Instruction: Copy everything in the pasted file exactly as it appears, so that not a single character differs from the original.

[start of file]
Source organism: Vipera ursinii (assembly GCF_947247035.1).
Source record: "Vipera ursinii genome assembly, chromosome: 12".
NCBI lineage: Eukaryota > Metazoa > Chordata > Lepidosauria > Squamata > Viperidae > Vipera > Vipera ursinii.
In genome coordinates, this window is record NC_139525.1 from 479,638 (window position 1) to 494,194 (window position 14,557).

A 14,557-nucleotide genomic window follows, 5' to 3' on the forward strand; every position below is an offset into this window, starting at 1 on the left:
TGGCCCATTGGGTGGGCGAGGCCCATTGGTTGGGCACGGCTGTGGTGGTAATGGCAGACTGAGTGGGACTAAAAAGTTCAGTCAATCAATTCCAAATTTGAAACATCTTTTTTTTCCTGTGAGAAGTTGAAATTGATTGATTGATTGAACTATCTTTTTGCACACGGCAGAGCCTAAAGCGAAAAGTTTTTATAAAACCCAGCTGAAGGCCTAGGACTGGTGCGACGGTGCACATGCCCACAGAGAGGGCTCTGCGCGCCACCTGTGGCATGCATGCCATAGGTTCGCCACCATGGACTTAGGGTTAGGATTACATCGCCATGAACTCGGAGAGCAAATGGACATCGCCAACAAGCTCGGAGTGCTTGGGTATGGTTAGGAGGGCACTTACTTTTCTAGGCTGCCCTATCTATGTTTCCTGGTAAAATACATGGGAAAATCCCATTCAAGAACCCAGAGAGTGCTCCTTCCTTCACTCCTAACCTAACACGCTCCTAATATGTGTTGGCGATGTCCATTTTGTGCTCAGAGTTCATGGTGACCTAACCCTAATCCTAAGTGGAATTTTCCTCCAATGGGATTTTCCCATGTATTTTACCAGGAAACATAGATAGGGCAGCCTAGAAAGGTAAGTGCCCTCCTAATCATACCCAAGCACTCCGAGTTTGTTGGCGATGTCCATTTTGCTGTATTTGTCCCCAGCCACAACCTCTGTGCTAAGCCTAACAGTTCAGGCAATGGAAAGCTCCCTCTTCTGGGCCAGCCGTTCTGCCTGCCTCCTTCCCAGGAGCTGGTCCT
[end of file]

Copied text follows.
Source organism: Vipera ursinii (assembly GCF_947247035.1).
Source record: "Vipera ursinii genome assembly, chromosome: 12".
NCBI lineage: Eukaryota > Metazoa > Chordata > Lepidosauria > Squamata > Viperidae > Vipera > Vipera ursinii.
In genome coordinates, this window is record NC_139525.1 from 479,638 (window position 1) to 494,194 (window position 14,557).

A 14,557-nucleotide genomic window follows, 5' to 3' on the forward strand; every position below is an offset into this window, starting at 1 on the left:
TGGCCCATTGGGTGGGCGAGGCCCATTGGTTGGGCACGGCTGTGGTGGTAATGGCAGACTGAGTGGGACTAAAAAGTTCAGTCAATCAATTCCAAATTTGAAACATCTTTTTTTTCCTGTGAGAAGTTGAAATTGATTGATTGATTGAACTATCTTTTTGCACACGGCAGAGCCTAAAGCGAAAAGTTTTTATAAAACCCAGCTGAAGGCCTAGGACTGGTGCGACGGTGCACATGCCCACAGAGAGGGCTCTGCGCGCCACCTGTGGCATGCATGCCATAGGTTCGCCACCATGGACTTAGGGTTAGGATTACATCGCCATGAACTCGGAGAGCAAATGGACATCGCCAACAAGCTCGGAGTGCTTGGGTATGGTTAGGAGGGCACTTACTTTTCTAGGCTGCCCTATCTATGTTTCCTGGTAAAATACATGGGAAAATCCCATTCAAGAACCCAGAGAGTGCTCCTTCCTTCACTCCTAACCTAACACGCTCCTAATATGTGTTGGCGATGTCCATTTTGTGCTCAGAGTTCATGGTGACCTAACCCTAATCCTAAGTGGAATTTTCCTCCAATGGGATTTTCCCATGTATTTTACCAGGAAACATAGATAGGGCAGCCTAGAAAGGTAAGTGCCCTCCTAATCATACCCAAGCACTCCGAGTTTGTTGGCGATGTCCATTTTGCTGTATTTGTCCCCAGCCACAACCTCTGTGCTAAGCCTAACAGTTCAGGCAATGGAAAGCTCCCTCTTCTGGGCCAGCCGTTCTGCCTGCCTCCTTCCCAGGAGCTGGTCCT